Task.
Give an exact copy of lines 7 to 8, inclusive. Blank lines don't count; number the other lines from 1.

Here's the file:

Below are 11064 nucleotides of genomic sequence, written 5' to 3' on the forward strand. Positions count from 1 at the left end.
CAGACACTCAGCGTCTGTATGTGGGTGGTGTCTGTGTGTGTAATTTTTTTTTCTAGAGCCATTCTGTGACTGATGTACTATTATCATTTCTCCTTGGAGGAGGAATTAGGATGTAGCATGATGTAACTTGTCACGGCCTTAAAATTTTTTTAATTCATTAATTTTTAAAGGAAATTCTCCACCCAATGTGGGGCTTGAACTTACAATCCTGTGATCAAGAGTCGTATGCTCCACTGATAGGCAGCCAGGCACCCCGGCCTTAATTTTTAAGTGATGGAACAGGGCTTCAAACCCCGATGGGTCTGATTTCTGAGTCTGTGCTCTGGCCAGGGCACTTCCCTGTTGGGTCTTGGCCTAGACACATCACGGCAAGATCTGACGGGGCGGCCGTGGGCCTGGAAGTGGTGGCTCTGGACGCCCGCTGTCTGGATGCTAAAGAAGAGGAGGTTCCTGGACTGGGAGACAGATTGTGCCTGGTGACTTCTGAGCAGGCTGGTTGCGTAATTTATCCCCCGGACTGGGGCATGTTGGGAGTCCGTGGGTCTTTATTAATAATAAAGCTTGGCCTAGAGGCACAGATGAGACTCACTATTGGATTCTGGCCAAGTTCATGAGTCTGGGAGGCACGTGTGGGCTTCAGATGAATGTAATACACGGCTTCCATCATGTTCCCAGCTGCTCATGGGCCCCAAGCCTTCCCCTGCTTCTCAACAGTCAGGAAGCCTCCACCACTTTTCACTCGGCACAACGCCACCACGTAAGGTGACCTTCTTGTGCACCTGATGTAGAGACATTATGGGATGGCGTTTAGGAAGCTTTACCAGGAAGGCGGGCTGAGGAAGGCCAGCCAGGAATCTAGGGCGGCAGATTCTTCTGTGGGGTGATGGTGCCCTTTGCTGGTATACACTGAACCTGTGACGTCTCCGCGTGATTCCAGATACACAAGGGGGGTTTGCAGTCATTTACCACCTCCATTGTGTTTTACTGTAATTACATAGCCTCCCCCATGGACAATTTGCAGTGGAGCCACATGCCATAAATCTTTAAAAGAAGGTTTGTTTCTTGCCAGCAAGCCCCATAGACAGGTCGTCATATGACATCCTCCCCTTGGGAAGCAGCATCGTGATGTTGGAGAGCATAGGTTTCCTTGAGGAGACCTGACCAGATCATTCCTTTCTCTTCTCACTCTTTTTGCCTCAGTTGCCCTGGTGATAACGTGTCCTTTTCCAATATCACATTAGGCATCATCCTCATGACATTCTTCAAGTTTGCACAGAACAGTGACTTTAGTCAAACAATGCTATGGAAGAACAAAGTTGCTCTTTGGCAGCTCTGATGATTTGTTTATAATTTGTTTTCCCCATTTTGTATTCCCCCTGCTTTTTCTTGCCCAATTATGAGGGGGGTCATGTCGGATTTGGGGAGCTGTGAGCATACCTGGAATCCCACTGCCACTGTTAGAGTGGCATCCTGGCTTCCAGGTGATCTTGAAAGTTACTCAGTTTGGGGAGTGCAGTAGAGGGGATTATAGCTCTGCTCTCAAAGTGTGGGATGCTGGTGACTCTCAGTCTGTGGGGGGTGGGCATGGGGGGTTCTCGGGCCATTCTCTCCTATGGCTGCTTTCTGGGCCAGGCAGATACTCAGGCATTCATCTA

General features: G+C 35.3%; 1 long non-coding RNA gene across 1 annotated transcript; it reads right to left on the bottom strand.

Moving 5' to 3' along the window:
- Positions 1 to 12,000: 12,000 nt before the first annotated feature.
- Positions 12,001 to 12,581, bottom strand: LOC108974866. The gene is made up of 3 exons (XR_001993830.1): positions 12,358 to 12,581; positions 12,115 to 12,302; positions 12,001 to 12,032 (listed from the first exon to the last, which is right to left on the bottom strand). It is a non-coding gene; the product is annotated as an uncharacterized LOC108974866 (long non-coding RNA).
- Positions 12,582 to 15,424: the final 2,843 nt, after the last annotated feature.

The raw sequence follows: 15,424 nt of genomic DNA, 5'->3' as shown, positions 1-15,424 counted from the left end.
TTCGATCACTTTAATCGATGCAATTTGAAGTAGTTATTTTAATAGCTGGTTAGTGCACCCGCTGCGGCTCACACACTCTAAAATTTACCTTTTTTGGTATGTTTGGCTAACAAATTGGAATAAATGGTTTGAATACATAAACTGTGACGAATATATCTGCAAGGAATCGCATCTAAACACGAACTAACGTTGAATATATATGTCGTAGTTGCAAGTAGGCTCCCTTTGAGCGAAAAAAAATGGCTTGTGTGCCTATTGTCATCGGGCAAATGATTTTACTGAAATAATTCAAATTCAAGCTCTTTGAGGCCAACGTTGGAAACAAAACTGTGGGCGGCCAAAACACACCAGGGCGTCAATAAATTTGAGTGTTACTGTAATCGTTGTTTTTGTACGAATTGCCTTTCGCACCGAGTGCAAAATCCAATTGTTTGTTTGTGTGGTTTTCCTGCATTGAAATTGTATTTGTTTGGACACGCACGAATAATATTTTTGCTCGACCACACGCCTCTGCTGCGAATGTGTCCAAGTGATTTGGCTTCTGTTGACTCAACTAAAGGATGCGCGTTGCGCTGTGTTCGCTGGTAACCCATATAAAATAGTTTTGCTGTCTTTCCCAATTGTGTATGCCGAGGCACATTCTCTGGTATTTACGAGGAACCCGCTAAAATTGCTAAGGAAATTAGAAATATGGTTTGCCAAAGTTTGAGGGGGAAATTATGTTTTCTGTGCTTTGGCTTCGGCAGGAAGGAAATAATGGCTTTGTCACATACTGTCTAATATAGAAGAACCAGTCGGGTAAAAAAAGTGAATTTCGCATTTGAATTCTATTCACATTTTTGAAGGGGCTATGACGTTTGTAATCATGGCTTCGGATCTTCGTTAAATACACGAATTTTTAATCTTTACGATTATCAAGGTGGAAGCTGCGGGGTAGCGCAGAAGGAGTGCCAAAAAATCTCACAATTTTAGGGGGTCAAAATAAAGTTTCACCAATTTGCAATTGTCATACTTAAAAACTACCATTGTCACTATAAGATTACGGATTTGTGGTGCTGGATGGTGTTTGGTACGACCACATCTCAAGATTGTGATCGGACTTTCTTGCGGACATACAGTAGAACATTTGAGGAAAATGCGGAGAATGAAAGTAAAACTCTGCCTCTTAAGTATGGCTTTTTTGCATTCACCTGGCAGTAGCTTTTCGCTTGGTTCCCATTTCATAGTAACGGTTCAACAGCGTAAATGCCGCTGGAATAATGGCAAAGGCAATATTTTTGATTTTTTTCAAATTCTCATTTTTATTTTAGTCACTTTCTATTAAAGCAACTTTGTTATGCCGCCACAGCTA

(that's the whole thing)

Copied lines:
- Positions 12,582 to 15,424: the final 2,843 nt, after the last annotated feature.

The raw sequence follows: 15,424 nt of genomic DNA, 5'->3' as shown, positions 1-15,424 counted from the left end.